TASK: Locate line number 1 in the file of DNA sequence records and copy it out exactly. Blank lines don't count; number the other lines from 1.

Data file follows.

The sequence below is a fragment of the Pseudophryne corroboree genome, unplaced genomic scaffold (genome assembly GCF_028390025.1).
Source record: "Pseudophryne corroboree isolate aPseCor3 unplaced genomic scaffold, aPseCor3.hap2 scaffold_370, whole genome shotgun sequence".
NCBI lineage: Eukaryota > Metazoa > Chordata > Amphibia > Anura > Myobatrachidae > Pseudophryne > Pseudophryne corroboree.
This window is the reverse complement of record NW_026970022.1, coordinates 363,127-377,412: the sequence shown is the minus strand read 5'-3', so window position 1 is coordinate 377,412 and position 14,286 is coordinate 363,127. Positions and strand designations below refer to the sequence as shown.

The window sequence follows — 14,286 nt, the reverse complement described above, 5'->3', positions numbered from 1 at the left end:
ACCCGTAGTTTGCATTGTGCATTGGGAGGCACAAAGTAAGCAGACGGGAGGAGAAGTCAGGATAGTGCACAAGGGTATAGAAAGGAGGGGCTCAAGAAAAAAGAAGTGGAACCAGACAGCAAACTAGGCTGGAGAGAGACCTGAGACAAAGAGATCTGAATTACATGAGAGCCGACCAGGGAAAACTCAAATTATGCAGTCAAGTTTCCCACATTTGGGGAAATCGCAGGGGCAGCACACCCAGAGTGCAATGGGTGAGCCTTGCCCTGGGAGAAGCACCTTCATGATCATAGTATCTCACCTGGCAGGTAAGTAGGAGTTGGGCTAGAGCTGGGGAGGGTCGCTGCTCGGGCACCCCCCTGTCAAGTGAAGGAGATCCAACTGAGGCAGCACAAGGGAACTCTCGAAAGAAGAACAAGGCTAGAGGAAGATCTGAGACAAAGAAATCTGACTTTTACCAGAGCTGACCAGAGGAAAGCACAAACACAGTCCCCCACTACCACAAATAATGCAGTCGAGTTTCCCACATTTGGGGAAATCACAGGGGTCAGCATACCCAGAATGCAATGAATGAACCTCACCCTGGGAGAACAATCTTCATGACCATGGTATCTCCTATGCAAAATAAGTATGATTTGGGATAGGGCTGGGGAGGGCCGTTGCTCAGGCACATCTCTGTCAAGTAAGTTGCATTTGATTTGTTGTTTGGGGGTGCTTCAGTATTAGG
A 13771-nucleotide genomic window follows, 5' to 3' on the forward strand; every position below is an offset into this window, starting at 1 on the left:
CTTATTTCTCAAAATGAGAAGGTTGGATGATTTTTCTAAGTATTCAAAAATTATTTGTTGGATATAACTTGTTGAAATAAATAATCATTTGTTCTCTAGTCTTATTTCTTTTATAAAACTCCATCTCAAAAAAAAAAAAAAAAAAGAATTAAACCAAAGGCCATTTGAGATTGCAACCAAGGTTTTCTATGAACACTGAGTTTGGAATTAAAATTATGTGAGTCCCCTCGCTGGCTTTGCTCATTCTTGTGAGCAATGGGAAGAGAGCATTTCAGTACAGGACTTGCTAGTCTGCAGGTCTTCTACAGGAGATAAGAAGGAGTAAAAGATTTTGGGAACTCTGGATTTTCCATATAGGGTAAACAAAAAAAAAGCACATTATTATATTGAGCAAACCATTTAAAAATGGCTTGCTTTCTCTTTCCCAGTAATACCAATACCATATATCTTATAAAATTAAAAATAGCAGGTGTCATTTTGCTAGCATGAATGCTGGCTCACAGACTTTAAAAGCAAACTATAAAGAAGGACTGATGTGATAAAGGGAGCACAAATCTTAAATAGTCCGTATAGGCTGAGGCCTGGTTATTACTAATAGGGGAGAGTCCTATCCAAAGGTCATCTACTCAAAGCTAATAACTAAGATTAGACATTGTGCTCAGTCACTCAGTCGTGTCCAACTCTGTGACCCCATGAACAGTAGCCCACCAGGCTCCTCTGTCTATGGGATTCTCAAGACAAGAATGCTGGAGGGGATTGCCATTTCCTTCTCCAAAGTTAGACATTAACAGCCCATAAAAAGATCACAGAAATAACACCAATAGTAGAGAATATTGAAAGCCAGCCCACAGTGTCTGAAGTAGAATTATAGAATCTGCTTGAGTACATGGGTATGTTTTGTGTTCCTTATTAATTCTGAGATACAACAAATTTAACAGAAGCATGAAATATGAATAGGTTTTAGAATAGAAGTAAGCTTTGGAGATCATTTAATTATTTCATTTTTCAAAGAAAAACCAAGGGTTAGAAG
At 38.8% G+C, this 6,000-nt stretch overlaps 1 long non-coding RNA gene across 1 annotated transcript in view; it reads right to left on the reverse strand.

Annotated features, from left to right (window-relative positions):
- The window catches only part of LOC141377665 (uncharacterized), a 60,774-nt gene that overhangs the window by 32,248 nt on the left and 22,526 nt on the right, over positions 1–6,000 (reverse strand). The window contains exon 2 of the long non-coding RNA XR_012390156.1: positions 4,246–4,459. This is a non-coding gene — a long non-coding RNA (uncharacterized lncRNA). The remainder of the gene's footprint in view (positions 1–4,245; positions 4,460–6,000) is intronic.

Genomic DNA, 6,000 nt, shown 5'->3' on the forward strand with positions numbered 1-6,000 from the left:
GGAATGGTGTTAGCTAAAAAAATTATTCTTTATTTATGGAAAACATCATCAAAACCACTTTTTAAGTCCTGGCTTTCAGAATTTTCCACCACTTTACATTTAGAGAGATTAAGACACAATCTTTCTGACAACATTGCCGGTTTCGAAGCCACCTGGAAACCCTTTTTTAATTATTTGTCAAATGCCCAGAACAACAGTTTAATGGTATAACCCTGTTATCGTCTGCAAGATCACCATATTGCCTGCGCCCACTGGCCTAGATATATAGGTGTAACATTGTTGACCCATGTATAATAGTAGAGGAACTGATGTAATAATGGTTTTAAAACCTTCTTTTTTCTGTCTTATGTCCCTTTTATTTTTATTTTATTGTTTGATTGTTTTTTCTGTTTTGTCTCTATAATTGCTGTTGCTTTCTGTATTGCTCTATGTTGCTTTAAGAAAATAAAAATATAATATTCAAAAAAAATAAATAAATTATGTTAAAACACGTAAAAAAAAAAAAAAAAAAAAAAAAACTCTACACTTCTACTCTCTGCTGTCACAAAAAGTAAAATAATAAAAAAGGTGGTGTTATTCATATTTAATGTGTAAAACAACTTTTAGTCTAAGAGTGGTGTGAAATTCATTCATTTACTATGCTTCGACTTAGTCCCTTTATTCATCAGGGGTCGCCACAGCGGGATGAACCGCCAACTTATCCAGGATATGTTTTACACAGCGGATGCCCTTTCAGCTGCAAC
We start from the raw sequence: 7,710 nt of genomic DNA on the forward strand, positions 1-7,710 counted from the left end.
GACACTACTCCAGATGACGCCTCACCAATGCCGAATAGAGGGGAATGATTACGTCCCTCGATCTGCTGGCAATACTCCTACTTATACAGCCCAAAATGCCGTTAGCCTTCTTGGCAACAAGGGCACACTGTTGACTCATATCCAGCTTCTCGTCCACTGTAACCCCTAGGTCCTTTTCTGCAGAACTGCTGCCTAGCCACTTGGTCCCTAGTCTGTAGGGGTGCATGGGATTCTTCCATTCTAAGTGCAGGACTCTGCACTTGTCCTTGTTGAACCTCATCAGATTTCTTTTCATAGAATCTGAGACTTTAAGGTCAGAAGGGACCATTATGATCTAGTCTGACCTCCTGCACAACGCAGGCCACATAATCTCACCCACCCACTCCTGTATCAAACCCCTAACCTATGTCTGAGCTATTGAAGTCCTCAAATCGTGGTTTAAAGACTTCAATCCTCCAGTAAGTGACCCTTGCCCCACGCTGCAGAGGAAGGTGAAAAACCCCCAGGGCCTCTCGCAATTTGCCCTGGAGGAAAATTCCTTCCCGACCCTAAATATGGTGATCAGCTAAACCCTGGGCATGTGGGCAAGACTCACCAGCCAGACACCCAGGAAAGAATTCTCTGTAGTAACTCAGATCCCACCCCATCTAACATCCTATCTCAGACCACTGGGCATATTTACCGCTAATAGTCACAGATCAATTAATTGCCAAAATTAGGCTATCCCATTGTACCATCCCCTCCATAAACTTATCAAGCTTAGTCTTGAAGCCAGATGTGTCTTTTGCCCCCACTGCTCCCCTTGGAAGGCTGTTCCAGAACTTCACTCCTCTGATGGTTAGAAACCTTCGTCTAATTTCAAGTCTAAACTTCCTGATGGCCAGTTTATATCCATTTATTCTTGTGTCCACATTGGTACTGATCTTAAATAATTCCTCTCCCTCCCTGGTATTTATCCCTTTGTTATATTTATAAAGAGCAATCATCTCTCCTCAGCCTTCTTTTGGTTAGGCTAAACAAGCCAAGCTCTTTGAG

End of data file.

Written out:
The sequence below is a fragment of the Pseudophryne corroboree genome, unplaced genomic scaffold (genome assembly GCF_028390025.1).